The tactic, maintained through six administrations and four decades, has now been thrown out the window.
After hinting this past year that he favored military intervention, Biden has now declared openly that the U.S. would militarily intervene in the event of an attack by Beijing
This amounts to a de facto preemptive declaration of war on China whenever Taipei decides.
While one is tempted to say the Senate ought to be consulted and their assent given, so mad for war is Washington these days the administration would no doubt get it.
The strategy of moving to contain China, a slow creep these past years, is now being escalated dramatically.
Other economic news announced by the White House the same day as Biden’s unilateral decree gives one to understand the Biden administration will not be risking Congress’ interference in U.S. grand strategy – which apparently amounts to needlessly escalating the single most dangerous point of transitional friction between great powers in the world.
Seeing the need to economically as well as military contain China, the Obama administration worked hard to negotiate the TPP: the largest free trade zone in the world for the next century, with the rules written largely by Washington, it could be used to constrain Beijing’s growing economic might.
When then-President Donald Trump tore up the TPP, China hawks were incredulous: after all, how could someone who wanted to get tough with China do something so obviously counterproductive?
As Thomas Freidman at the New York Times fumed at the time: why go it alone when you could gang up on Beijing?
But no matter.
With the announcement of the new Indo-Pacific Economic Framework the China hawks and geo-economic strategists have gotten the beginnings of what they wanted. With the war in Ukraine as a backdrop, they will no doubt feel confident they can get the rest.
Most troubling in all of this is whether or not it is even Joe Biden, Jake Sullivan & Co. making these decisions at all. Remember, Obama admitted to being led by the hand, while Trump was beaten into line by Russiagate and a thousand lies and leaks from the departments of State, Defense, and the National Security apparatus. How much of this was Biden being sat down and told what was happening?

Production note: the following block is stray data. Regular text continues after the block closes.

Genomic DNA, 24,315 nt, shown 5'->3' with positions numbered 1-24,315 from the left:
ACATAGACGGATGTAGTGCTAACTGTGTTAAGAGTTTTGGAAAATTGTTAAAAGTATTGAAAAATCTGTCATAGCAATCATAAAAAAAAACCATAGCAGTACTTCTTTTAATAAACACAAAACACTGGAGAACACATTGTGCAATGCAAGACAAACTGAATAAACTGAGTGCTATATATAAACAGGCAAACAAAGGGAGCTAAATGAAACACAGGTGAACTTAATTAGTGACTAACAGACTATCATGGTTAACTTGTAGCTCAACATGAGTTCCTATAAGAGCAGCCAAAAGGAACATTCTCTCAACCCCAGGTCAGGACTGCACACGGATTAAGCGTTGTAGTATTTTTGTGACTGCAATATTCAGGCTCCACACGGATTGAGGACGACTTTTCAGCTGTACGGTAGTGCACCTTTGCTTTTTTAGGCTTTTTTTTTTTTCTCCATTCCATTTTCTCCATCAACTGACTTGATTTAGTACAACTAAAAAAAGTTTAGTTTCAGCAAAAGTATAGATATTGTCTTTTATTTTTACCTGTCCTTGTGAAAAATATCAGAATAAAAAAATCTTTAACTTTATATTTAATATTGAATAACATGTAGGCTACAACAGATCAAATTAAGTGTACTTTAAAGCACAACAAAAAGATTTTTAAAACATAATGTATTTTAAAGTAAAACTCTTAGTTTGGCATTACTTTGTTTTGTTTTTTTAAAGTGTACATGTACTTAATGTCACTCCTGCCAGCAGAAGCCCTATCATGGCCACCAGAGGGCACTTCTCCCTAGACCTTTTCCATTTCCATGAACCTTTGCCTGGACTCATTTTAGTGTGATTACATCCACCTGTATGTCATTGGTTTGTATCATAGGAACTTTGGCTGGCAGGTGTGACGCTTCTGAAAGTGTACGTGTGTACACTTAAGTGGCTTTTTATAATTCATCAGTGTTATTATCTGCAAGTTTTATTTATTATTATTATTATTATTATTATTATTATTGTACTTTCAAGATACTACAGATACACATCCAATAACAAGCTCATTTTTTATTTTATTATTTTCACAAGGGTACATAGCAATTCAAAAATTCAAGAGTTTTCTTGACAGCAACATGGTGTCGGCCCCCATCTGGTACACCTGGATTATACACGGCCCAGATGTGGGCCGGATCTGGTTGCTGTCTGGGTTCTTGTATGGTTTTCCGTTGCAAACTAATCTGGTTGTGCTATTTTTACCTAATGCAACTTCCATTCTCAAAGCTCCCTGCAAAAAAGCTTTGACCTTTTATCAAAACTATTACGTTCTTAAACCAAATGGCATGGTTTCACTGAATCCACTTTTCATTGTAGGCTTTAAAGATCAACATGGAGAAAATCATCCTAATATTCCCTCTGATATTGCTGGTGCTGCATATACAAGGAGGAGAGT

Afterall, as the Wall Street Journal broke this fall: Joe Biden was informed upon taking office that the U.S. military had inserted special operators into Taiwan as Trump was leaving office.
It may very well be, as Stephen Walt wrote in his book The Hell of Good Intentions: American Foreign Policy and the Decline of U.S. Primacy, “when it comes to foreign policy, the President is less decider than presider.”
But whether it is Biden or the deep state, the future looks deeply troubling.
Blame the FDA
One of the biggest issues this last week is countless parents struggling to find formula for their infants. The blame game started and the fingers are pointing. People are slinging accusations at everything from mothers who are not nursing to Biden feeding illegal immigrant infants before united states children.
But what is the real issue? The FDA!
In mid-February the FDA shutdown Abbott Laboratories (Which also happens to be the company’s largest U.S. formula manufacturing plant) due to fears of it being the source of a bacterial infection that killed two infants. However, these fears were unfounded and the factory was cleared of any wrongdoing. Yet, almost three months later the plant is still shut down. Why? That answer isn’t as clear from the FDA.